May 12, 2011 at 8:41 a.m.
State's pilot health project grabs hold in Chisago County bringing various groups together under common cause
SHIP stands for statewide health improvement program. It was funded for two years under the last administration of Governor Pawlenty, but its funding status is undetermined at this point in the legislative process. If you talk to the active SHIP participants they'll argue for funding. Commented Joe Sausen, a longtime trail advocate, "You could build a (nice) trail for $1 million-- for the same amount of money being spent on healthcare for the obese." Sausen said the trail group's focus in this statewide health improvement effort was to provide connections of existing walk/bike segments and to promote the effort in general. The new website chisagocountytrails.org is getting its final touches.
SHIP's pilot project figured prominently in the community of Wyoming. It took off so well initially that now several additional Chisago County communities are involved. Represented at the breakfast were a city planner, park coordinators, public health nurses and a host of volunteers from organizations such as Chisago County Parks & Trails Foundation. All three county school districts were also involved in SHIP related activities.
SHIP was structured so that an area coordinator, Kari Mattson, could work with locals on issues affecting healthful lifestyles, issues that they identified. Anywhere that existing amenities such as bike trails and historic walking tours, could be enhanced they were.
The Women's Environmental Institute in Amador Township is already well known as a CSA farmsite to its metro shareholders. WEI received some funds to expand marketing of its produce to neighbors. A WEI representative reported at the breakfast that several new Chisago County residents have enrolled in the CSA, and sign-up continues until June 1.
(A CSA is part of the Community Supported Agriculture movement. Its "shareholders" receive regular fresh, produce crop distributions and also provide some form of manual labor on the farm.) See the WEI website or ads in local papers for information on the way it works.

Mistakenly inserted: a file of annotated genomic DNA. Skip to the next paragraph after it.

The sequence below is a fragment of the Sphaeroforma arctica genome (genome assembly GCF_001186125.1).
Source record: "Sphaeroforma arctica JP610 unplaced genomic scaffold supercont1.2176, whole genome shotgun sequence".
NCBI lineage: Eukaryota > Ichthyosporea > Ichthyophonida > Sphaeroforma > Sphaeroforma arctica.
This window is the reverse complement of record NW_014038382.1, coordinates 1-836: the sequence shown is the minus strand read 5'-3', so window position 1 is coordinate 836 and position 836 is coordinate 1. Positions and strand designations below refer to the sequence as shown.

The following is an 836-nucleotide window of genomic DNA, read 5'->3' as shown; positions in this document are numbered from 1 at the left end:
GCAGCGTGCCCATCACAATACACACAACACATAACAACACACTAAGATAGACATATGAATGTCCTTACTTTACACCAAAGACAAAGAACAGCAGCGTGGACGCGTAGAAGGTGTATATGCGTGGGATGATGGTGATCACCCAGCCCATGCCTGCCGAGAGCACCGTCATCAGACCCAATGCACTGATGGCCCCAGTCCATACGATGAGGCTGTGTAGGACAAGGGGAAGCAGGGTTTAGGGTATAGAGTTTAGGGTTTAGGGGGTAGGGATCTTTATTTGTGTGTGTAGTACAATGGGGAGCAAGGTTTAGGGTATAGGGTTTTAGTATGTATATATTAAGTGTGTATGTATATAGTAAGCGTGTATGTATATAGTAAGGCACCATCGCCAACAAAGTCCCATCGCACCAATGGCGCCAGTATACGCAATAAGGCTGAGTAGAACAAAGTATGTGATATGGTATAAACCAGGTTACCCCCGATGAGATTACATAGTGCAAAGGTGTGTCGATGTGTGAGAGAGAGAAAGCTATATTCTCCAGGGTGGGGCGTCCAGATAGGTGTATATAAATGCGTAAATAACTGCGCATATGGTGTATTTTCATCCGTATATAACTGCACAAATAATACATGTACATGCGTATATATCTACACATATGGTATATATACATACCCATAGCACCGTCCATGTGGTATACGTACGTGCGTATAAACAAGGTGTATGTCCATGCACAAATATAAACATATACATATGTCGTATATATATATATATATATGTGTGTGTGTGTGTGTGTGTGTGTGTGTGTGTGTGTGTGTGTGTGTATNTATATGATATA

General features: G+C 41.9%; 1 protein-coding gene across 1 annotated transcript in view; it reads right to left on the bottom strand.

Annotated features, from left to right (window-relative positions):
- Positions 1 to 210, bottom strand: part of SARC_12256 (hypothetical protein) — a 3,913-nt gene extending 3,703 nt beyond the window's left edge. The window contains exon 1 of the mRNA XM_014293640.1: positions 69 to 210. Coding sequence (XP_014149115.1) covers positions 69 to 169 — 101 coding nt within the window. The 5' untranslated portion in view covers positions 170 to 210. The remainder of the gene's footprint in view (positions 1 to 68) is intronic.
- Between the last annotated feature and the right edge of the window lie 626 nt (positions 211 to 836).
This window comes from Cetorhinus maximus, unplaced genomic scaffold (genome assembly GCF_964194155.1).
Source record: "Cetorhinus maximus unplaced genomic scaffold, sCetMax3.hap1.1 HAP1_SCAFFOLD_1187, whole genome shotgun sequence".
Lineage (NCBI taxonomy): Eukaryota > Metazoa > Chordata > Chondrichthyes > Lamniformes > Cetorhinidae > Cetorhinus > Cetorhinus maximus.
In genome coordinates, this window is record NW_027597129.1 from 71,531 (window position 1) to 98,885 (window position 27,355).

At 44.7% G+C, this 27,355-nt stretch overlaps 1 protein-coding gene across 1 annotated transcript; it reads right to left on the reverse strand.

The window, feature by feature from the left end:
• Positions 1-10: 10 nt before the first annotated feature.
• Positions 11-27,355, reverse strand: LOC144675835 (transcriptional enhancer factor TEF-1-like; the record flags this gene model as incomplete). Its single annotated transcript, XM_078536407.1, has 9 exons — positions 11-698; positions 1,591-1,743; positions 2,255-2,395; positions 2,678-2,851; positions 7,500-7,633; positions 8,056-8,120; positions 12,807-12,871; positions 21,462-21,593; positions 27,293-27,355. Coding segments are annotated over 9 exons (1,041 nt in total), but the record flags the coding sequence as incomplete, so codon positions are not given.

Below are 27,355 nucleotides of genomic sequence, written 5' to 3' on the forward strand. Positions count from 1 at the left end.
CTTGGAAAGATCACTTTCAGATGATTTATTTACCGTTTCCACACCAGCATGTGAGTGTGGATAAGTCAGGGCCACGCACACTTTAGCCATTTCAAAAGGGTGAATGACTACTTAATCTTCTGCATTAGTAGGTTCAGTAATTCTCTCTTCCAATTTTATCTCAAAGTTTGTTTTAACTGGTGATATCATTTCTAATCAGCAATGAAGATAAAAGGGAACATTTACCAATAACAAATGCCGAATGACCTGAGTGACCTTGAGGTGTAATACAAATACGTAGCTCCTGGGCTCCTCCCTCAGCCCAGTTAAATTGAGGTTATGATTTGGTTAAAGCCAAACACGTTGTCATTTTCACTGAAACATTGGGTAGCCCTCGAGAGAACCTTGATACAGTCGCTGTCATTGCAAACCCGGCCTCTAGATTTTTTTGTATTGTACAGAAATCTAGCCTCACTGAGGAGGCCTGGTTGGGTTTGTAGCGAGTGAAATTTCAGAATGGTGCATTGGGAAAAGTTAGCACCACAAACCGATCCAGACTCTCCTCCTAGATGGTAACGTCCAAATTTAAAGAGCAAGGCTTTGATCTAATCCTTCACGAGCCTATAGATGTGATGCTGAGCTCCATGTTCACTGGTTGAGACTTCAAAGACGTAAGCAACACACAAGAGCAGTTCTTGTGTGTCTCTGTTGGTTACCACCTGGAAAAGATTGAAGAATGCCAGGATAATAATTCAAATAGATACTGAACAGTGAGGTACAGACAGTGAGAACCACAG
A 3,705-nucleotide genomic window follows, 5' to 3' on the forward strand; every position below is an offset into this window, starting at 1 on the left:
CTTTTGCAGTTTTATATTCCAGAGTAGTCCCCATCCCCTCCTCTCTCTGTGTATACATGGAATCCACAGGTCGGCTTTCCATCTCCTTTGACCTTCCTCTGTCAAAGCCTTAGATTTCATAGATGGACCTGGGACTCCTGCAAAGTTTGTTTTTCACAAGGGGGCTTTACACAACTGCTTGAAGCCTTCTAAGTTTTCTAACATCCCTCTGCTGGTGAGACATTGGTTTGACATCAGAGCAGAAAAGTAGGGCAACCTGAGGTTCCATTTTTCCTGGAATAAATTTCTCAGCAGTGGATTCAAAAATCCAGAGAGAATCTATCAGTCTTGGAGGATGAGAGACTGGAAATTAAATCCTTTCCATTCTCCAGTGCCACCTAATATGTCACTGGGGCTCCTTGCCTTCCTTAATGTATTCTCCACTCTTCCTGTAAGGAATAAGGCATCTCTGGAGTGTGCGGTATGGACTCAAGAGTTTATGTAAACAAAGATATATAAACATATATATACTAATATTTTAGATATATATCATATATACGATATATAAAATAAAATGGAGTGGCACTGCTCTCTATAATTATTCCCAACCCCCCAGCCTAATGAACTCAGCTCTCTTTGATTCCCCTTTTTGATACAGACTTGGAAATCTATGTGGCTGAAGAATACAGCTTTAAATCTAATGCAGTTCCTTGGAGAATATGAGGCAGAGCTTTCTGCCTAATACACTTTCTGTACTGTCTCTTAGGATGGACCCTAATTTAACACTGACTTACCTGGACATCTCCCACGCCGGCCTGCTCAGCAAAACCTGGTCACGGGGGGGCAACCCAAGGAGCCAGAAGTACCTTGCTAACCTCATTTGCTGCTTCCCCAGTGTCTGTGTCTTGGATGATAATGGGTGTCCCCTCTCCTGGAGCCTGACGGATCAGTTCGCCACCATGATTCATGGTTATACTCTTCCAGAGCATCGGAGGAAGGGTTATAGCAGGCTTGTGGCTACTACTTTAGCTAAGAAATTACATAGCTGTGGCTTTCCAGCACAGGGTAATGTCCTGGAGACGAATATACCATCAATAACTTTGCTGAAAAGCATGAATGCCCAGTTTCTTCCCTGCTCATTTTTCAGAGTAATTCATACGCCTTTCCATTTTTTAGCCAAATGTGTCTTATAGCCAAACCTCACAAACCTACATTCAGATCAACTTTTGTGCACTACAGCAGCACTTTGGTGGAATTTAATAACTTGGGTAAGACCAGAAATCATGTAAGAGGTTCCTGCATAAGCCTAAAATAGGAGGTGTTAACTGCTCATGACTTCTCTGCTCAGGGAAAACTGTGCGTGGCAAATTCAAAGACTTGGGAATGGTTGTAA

Some other healthy outgrowth from SHIP organizing and funding here include:
~ The chiropractor in Wyoming is organizing a walking/running club. See the Brenda Pfeffer Clinic website to sign up. The running club is looking at a May 31 first outing.
~ Historical Society members saw an opportunity to develop historic town walking tour "loops." Wyoming has a brochure available and other towns are working on various similar efforts.
Neil Gatzow, of Wyoming, said he used a Marine-On-St. Croix pamphlet as inspiration for the Wyoming materials. "I always thought a walking tour was a wonderful idea but we never had resources to devote to it."
There are four walking tour loops throughout downtown Wyoming that highlight structures, locations and provide historic background.
Nate Sondrol, representing North Branch city hall at the breakfast, said the city is kicking-off its historic tour materials during MidSummer Days.
~ Schools used SHIP funds and resources to create interior walking programs (you can walk at Wyoming Elementary before and after school) and the school purchased stability balls for seating for students. They have incorporated vegetable gardens into after-school programs, they will provide kids with yoga and hip hop dance instruction to be active.
~ Cities like Wyoming, Shafer and Harris have gotten a boost from the SHIP effort in developing farmers markets and other outreach. Harris will be in the second year of its Sunday afternoon market. Grace Church in Wyoming is the site of the farmers' market.
The city of Shafer is providing summer rec programming at area city parks on Tuesdays and Saturdays.
Larry Phillips from Taylors Falls said the city purchased GIS electronic files which will come in handy when designing walking/biking trails, etc. Taylors Falls also got signage for the riverwalk stretch.